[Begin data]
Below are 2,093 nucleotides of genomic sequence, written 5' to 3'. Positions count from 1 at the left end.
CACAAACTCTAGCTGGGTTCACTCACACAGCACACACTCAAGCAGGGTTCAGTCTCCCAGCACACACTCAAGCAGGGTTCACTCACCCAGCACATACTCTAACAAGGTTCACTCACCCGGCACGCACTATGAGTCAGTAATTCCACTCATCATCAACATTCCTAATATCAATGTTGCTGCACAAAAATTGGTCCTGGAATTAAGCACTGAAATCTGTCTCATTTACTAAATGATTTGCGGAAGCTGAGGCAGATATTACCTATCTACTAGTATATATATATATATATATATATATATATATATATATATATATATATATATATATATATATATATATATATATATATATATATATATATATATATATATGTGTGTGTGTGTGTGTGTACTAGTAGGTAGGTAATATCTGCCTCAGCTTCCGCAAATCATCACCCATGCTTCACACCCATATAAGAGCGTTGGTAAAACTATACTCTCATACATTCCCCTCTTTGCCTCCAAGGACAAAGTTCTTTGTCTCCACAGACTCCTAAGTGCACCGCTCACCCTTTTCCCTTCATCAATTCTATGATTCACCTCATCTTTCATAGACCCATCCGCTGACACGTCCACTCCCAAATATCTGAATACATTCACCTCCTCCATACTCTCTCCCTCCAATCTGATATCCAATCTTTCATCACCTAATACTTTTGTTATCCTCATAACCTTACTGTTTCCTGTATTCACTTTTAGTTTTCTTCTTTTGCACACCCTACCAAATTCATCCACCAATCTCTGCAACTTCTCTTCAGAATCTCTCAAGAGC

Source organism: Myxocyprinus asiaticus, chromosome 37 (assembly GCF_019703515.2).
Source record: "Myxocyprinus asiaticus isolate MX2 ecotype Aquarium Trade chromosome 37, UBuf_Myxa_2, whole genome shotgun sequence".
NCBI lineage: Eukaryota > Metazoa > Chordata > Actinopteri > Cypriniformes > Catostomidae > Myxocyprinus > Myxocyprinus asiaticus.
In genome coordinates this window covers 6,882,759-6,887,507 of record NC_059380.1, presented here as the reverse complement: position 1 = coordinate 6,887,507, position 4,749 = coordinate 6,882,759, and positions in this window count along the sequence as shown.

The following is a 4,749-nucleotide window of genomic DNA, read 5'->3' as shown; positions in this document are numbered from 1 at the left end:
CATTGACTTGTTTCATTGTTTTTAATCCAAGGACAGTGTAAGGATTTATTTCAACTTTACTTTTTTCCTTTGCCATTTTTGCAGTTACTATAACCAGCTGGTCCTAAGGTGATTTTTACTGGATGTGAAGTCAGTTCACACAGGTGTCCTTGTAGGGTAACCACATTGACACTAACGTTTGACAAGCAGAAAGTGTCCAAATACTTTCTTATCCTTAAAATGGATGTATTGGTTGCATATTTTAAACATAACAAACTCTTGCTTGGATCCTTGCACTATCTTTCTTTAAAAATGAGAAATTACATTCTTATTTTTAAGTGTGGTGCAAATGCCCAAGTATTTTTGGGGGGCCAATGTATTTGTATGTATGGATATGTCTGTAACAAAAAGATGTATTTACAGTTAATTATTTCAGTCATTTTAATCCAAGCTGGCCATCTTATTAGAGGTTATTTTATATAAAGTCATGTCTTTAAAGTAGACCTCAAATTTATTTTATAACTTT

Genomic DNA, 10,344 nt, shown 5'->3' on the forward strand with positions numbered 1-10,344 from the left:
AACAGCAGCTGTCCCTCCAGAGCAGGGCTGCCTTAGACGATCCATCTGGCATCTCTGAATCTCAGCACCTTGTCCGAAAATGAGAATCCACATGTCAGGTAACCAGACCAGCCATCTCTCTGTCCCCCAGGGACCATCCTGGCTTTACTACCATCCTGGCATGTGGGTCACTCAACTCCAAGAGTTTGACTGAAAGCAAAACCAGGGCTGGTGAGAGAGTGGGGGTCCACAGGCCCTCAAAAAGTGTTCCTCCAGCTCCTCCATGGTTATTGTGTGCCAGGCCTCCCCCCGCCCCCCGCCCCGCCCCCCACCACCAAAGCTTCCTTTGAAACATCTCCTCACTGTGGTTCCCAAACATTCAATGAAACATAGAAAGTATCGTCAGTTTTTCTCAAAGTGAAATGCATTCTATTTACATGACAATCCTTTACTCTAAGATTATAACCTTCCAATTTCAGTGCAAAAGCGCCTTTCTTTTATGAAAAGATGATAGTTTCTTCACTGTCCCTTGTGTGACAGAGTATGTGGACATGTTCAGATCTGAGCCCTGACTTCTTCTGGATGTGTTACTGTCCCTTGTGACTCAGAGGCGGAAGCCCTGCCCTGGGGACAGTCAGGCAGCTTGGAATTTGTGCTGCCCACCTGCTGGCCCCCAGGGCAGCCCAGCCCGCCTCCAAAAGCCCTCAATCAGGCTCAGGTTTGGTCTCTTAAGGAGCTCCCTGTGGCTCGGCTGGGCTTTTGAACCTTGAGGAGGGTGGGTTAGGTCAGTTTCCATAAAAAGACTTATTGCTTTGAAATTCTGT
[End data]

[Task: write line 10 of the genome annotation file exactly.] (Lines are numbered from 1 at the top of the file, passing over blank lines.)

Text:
AACAGCAGCTGTCCCTCCAGAGCAGGGCTGCCTTAGACGATCCATCTGGCATCTCTGAATCTCAGCACCTTGTCCGAAAATGAGAATCCACATGTCAGGTAACCAGACCAGCCATCTCTCTGTCCCCCAGGGACCATCCTGGCTTTACTACCATCCTGGCATGTGGGTCACTCAACTCCAAGAGTTTGACTGAAAGCAAAACCAGGGCTGGTGAGAGAGTGGGGGTCCACAGGCCCTCAAAAAGTGTTCCTCCAGCTCCTCCATGGTTATTGTGTGCCAGGCCTCCCCCCGCCCCCCGCCCCGCCCCCCACCACCAAAGCTTCCTTTGAAACATCTCCTCACTGTGGTTCCCAAACATTCAATGAAACATAGAAAGTATCGTCAGTTTTTCTCAAAGTGAAATGCATTCTATTTACATGACAATCCTTTACTCTAAGATTATAACCTTCCAATTTCAGTGCAAAAGCGCCTTTCTTTTATGAAAAGATGATAGTTTCTTCACTGTCCCTTGTGTGACAGAGTATGTGGACATGTTCAGATCTGAGCCCTGACTTCTTCTGGATGTGTTACTGTCCCTTGTGACTCAGAGGCGGAAGCCCTGCCCTGGGGACAGTCAGGCAGCTTGGAATTTGTGCTGCCCACCTGCTGGCCCCCAGGGCAGCCCAGCCCGCCTCCAAAAGCCCTCAATCAGGCTCAGGTTTGGTCTCTTAAGGAGCTCCCTGTGGCTCGGCTGGGCTTTTGAACCTTGAGGAGGGTGGGTTAGGTCAGTTTCCATAAAAAGACTTATTGCTTTGAAATTCTGT